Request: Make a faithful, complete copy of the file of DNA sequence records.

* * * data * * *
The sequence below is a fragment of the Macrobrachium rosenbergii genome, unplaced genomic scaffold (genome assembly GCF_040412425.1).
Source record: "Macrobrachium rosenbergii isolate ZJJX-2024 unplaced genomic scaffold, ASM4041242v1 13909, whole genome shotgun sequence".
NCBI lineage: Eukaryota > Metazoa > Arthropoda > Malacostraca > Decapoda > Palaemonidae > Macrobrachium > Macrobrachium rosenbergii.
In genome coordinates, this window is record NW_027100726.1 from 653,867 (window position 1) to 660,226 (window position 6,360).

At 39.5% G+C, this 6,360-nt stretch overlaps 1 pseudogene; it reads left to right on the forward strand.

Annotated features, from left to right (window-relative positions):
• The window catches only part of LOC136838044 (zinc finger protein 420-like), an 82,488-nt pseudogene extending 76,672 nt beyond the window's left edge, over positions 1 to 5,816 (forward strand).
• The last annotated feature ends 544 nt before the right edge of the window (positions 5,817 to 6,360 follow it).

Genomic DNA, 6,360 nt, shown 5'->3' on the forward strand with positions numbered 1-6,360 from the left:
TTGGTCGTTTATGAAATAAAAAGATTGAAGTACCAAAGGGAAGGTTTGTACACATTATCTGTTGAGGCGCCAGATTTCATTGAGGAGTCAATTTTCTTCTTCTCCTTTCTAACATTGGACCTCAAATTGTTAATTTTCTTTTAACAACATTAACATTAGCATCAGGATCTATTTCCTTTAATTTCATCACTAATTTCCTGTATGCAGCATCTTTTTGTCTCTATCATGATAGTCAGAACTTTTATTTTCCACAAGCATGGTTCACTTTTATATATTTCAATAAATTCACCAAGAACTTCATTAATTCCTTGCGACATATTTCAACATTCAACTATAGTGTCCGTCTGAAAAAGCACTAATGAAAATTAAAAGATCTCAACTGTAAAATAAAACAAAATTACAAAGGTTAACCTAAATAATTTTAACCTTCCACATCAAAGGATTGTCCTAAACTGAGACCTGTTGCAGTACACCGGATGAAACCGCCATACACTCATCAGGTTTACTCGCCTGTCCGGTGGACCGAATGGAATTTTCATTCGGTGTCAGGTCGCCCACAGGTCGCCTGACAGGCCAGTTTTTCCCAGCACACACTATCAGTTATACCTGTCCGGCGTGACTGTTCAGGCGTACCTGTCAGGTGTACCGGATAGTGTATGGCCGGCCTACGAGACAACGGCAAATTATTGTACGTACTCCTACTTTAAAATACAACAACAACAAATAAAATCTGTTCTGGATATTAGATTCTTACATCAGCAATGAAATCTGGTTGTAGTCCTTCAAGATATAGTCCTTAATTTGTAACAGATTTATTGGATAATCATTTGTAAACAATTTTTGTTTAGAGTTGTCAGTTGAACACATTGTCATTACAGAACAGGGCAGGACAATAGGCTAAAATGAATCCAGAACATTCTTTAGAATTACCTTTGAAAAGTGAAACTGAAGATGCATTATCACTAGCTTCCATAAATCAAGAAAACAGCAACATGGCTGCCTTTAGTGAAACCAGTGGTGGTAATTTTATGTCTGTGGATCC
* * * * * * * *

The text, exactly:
The sequence below is a fragment of the Macrobrachium rosenbergii genome, unplaced genomic scaffold (genome assembly GCF_040412425.1).
Source record: "Macrobrachium rosenbergii isolate ZJJX-2024 unplaced genomic scaffold, ASM4041242v1 13909, whole genome shotgun sequence".
NCBI lineage: Eukaryota > Metazoa > Arthropoda > Malacostraca > Decapoda > Palaemonidae > Macrobrachium > Macrobrachium rosenbergii.
In genome coordinates, this window is record NW_027100726.1 from 653,867 (window position 1) to 660,226 (window position 6,360).

At 39.5% G+C, this 6,360-nt stretch overlaps 1 pseudogene; it reads left to right on the forward strand.

Annotated features, from left to right (window-relative positions):
• The window catches only part of LOC136838044 (zinc finger protein 420-like), an 82,488-nt pseudogene extending 76,672 nt beyond the window's left edge, over positions 1 to 5,816 (forward strand).
• The last annotated feature ends 544 nt before the right edge of the window (positions 5,817 to 6,360 follow it).

Genomic DNA, 6,360 nt, shown 5'->3' on the forward strand with positions numbered 1-6,360 from the left:
TTGGTCGTTTATGAAATAAAAAGATTGAAGTACCAAAGGGAAGGTTTGTACACATTATCTGTTGAGGCGCCAGATTTCATTGAGGAGTCAATTTTCTTCTTCTCCTTTCTAACATTGGACCTCAAATTGTTAATTTTCTTTTAACAACATTAACATTAGCATCAGGATCTATTTCCTTTAATTTCATCACTAATTTCCTGTATGCAGCATCTTTTTGTCTCTATCATGATAGTCAGAACTTTTATTTTCCACAAGCATGGTTCACTTTTATATATTTCAATAAATTCACCAAGAACTTCATTAATTCCTTGCGACATATTTCAACATTCAACTATAGTGTCCGTCTGAAAAAGCACTAATGAAAATTAAAAGATCTCAACTGTAAAATAAAACAAAATTACAAAGGTTAACCTAAATAATTTTAACCTTCCACATCAAAGGATTGTCCTAAACTGAGACCTGTTGCAGTACACCGGATGAAACCGCCATACACTCATCAGGTTTACTCGCCTGTCCGGTGGACCGAATGGAATTTTCATTCGGTGTCAGGTCGCCCACAGGTCGCCTGACAGGCCAGTTTTTCCCAGCACACACTATCAGTTATACCTGTCCGGCGTGACTGTTCAGGCGTACCTGTCAGGTGTACCGGATAGTGTATGGCCGGCCTACGAGACAACGGCAAATTATTGTACGTACTCCTACTTTAAAATACAACAACAACAAATAAAATCTGTTCTGGATATTAGATTCTTACATCAGCAATGAAATCTGGTTGTAGTCCTTCAAGATATAGTCCTTAATTTGTAACAGATTTATTGGATAATCATTTGTAAACAATTTTTGTTTAGAGTTGTCAGTTGAACACATTGTCATTACAGAACAGGGCAGGACAATAGGCTAAAATGAATCCAGAACATTCTTTAGAATTACCTTTGAAAAGTGAAACTGAAGATGCATTATCACTAGCTTCCATAAATCAAGAAAACAGCAACATGGCTGCCTTTAGTGAAACCAGTGGTGGTAATTTTATGTCTGTGGATCC